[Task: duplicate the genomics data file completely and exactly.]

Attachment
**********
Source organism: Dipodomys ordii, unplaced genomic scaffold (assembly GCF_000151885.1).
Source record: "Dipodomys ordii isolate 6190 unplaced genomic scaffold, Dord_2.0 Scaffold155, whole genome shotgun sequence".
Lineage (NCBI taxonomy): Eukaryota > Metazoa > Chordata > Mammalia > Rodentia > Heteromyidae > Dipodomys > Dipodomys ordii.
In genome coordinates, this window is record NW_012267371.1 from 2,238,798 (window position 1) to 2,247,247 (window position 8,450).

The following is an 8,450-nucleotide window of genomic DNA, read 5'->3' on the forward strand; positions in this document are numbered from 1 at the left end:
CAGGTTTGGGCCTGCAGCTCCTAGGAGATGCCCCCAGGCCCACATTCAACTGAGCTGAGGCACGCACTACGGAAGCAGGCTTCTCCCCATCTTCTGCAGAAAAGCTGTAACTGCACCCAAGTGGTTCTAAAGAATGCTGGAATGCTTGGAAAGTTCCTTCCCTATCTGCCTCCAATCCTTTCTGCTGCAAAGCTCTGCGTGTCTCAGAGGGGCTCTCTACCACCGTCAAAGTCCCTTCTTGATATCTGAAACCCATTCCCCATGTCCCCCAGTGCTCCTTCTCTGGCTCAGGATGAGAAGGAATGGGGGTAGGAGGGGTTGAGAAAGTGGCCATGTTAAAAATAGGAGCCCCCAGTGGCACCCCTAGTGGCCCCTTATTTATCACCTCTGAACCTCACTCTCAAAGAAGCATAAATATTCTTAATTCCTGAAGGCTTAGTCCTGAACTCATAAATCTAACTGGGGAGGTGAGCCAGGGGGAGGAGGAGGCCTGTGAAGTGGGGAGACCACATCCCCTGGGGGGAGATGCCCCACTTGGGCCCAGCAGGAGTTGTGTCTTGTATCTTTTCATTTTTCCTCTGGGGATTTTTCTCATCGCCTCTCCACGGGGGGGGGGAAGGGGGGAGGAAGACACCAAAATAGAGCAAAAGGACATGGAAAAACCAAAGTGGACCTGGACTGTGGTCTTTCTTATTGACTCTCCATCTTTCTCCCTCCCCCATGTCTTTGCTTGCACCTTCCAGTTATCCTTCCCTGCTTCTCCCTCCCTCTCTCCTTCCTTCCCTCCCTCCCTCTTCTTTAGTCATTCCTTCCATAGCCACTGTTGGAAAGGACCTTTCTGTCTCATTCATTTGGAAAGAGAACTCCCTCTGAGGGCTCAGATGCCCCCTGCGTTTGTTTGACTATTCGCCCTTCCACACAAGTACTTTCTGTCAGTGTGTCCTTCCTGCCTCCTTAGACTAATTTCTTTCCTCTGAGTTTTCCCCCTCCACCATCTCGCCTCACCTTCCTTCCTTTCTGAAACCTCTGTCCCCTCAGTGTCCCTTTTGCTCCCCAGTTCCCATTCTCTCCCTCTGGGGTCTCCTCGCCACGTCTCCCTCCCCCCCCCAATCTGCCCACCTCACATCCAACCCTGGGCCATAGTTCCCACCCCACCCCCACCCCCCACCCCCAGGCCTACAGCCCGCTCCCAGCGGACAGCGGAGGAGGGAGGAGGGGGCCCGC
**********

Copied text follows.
Source organism: Dipodomys ordii, unplaced genomic scaffold (assembly GCF_000151885.1).
Source record: "Dipodomys ordii isolate 6190 unplaced genomic scaffold, Dord_2.0 Scaffold155, whole genome shotgun sequence".
Lineage (NCBI taxonomy): Eukaryota > Metazoa > Chordata > Mammalia > Rodentia > Heteromyidae > Dipodomys > Dipodomys ordii.
In genome coordinates, this window is record NW_012267371.1 from 2,238,798 (window position 1) to 2,247,247 (window position 8,450).

The following is an 8,450-nucleotide window of genomic DNA, read 5'->3' on the forward strand; positions in this document are numbered from 1 at the left end:
CAGGTTTGGGCCTGCAGCTCCTAGGAGATGCCCCCAGGCCCACATTCAACTGAGCTGAGGCACGCACTACGGAAGCAGGCTTCTCCCCATCTTCTGCAGAAAAGCTGTAACTGCACCCAAGTGGTTCTAAAGAATGCTGGAATGCTTGGAAAGTTCCTTCCCTATCTGCCTCCAATCCTTTCTGCTGCAAAGCTCTGCGTGTCTCAGAGGGGCTCTCTACCACCGTCAAAGTCCCTTCTTGATATCTGAAACCCATTCCCCATGTCCCCCAGTGCTCCTTCTCTGGCTCAGGATGAGAAGGAATGGGGGTAGGAGGGGTTGAGAAAGTGGCCATGTTAAAAATAGGAGCCCCCAGTGGCACCCCTAGTGGCCCCTTATTTATCACCTCTGAACCTCACTCTCAAAGAAGCATAAATATTCTTAATTCCTGAAGGCTTAGTCCTGAACTCATAAATCTAACTGGGGAGGTGAGCCAGGGGGAGGAGGAGGCCTGTGAAGTGGGGAGACCACATCCCCTGGGGGGAGATGCCCCACTTGGGCCCAGCAGGAGTTGTGTCTTGTATCTTTTCATTTTTCCTCTGGGGATTTTTCTCATCGCCTCTCCACGGGGGGGGGGAAGGGGGGAGGAAGACACCAAAATAGAGCAAAAGGACATGGAAAAACCAAAGTGGACCTGGACTGTGGTCTTTCTTATTGACTCTCCATCTTTCTCCCTCCCCCATGTCTTTGCTTGCACCTTCCAGTTATCCTTCCCTGCTTCTCCCTCCCTCTCTCCTTCCTTCCCTCCCTCCCTCTTCTTTAGTCATTCCTTCCATAGCCACTGTTGGAAAGGACCTTTCTGTCTCATTCATTTGGAAAGAGAACTCCCTCTGAGGGCTCAGATGCCCCCTGCGTTTGTTTGACTATTCGCCCTTCCACACAAGTACTTTCTGTCAGTGTGTCCTTCCTGCCTCCTTAGACTAATTTCTTTCCTCTGAGTTTTCCCCCTCCACCATCTCGCCTCACCTTCCTTCCTTTCTGAAACCTCTGTCCCCTCAGTGTCCCTTTTGCTCCCCAGTTCCCATTCTCTCCCTCTGGGGTCTCCTCGCCACGTCTCCCTCCCCCCCCCAATCTGCCCACCTCACATCCAACCCTGGGCCATAGTTCCCACCCCACCCCCACCCCCCACCCCCAGGCCTACAGCCCGCTCCCAGCGGACAGCGGAGGAGGGAGGAGGGGGCCCGC